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Bedouin home razed in Negev (Archive)
Photo: Meir Azulay
Bedouin tribe in Negev gets 22 housing demolition orders
Hundreds of members of al-Atrash Bedouin tribe will be left homeless if state goes through with orders to raze 22 buildings in Negev village. 'Our sons are off fighting in Gaza, and this is what they'll come back to?' say enraged villagers
Members of the al-Atrash Bedouin tribe were furious to receive 22 demolition orders on Sunday, in accordance with a judicial injunction requested by the Interior Ministry.

 

"Two of our boys are soldiers serving in Gaza right now, and each got a demolition order for his home. This is what they need to think about when they're serving in Gaza?" demanded a member of the community.

 

Interior Ministry officials arrived along with a police escort Sunday and caused turmoil in the Bedouin village, located near Be'er Sheva in southern Israel.

 

"The kids see police officers handing out eviction orders, and they think that the police are the ones evicting them. This isn't beneficial for the children in the community," Yunas al-Atrash, principal of the local school, told Ynet. Yunas has received a demolition order for his home as well.

 

"It isn't clear when the orders will be carried out," said Dr. Yussef al-Atrash, a family doctor who also discovered a demolition order taped to his front door Sunday.

 

"We have been fighting this for a long time, but each governmental official just throws the ball into someone else's court, and in the end no one sits with us to find a solution. We respect the law, but we don't have building permits," he said.

 

Hundreds to be homeless

According to Yussef, the buildings slated for demolition house some 200 people.

 

"My daughter is recovering from cancer. (In my family) we have three elderly relatives in poor condition, five soldiers who finished the army and a reserves officer, and two more soldiers serving in Gaza right now," he added.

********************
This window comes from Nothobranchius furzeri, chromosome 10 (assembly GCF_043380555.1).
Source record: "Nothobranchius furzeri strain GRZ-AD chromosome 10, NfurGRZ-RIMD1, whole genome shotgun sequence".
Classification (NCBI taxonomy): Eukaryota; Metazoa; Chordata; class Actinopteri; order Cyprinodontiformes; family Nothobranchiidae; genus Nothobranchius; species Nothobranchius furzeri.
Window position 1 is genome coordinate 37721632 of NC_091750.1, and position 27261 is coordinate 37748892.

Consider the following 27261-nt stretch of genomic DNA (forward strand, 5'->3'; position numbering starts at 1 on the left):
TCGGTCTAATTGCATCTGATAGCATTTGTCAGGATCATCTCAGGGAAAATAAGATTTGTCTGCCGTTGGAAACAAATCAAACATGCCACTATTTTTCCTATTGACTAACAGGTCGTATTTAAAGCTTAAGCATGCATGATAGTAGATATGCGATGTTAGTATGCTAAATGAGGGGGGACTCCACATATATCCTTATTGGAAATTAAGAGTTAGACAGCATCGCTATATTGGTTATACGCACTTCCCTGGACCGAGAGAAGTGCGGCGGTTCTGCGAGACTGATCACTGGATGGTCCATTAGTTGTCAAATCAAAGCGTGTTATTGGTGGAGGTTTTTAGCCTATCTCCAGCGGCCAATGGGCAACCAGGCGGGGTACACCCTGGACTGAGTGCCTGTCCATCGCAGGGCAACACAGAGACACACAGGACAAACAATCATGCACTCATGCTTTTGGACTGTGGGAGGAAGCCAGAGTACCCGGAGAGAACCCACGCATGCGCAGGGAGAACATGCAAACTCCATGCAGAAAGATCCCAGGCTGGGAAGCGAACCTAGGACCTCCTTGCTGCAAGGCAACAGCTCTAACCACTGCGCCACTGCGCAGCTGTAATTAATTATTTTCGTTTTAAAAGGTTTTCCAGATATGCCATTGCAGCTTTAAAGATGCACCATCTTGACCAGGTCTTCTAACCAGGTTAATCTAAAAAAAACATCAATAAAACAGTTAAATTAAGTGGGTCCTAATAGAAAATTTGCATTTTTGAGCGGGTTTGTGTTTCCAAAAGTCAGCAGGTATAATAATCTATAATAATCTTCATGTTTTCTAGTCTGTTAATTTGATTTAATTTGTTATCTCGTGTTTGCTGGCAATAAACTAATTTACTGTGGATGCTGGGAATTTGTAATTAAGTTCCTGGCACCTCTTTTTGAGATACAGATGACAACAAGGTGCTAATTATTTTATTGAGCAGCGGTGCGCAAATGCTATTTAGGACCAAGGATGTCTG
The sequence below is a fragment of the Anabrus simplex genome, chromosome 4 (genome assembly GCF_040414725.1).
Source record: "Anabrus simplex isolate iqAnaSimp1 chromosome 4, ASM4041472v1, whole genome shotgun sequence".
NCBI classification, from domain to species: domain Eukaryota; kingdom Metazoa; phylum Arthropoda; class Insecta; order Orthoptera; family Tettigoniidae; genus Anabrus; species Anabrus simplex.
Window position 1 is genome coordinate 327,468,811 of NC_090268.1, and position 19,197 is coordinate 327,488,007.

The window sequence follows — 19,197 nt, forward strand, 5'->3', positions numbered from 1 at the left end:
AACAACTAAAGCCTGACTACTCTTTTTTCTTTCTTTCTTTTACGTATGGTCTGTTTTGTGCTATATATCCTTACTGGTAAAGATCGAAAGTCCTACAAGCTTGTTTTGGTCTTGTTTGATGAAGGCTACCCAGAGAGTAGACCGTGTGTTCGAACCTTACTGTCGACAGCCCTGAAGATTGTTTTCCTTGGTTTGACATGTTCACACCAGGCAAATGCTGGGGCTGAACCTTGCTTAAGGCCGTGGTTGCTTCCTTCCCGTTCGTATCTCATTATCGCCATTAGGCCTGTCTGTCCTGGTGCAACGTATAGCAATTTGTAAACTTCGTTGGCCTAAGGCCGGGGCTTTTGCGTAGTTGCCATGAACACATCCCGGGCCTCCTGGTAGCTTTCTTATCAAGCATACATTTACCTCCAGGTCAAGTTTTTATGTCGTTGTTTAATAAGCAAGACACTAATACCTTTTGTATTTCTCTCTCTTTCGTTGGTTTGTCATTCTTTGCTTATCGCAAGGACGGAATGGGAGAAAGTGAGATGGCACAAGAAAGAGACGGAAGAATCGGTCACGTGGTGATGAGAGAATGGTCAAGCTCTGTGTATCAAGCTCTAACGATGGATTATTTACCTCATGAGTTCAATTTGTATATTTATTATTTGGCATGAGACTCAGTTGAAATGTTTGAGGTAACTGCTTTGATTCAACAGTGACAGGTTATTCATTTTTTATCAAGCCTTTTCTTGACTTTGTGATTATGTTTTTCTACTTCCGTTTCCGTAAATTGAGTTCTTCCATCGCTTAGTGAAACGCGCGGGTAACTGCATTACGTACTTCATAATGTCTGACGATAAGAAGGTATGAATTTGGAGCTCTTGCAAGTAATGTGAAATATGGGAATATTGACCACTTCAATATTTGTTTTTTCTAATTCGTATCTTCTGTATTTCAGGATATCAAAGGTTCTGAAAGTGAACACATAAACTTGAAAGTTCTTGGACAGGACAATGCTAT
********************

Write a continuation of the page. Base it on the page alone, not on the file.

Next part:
It has been reported recently that the rate of military conscription in the Bedouin community has dropped significantly, partly due to their feelings of alienation from the state.

 

"My two cousins are serving in Gaza, and their homes get slapped with demolition orders. This is what they have to think about when they're fighting in Gaza? How will they (the Interior Ministry) leave 200 people homeless?" he demanded.

 

Head of the council for unrecognized villages in the Negev, Hassin al-Rafiah, told Ynet that enlistment for the army has dropped "because of the state's policies. This is why unemployment rates, poverty and housing demolition are increasing. We're considering turning to the High Court of Justice, because it just can't be that the state is destroying homes and not offering other options."

 

In response, the Interior Ministry confirmed that "22 judicial orders were distributed for illegal structures. The settlement in question is not legal nor will it be legal in the future, and it is not mentioned in any urban plan."

 


פרסום ראשון: 05.13.07, 23:59
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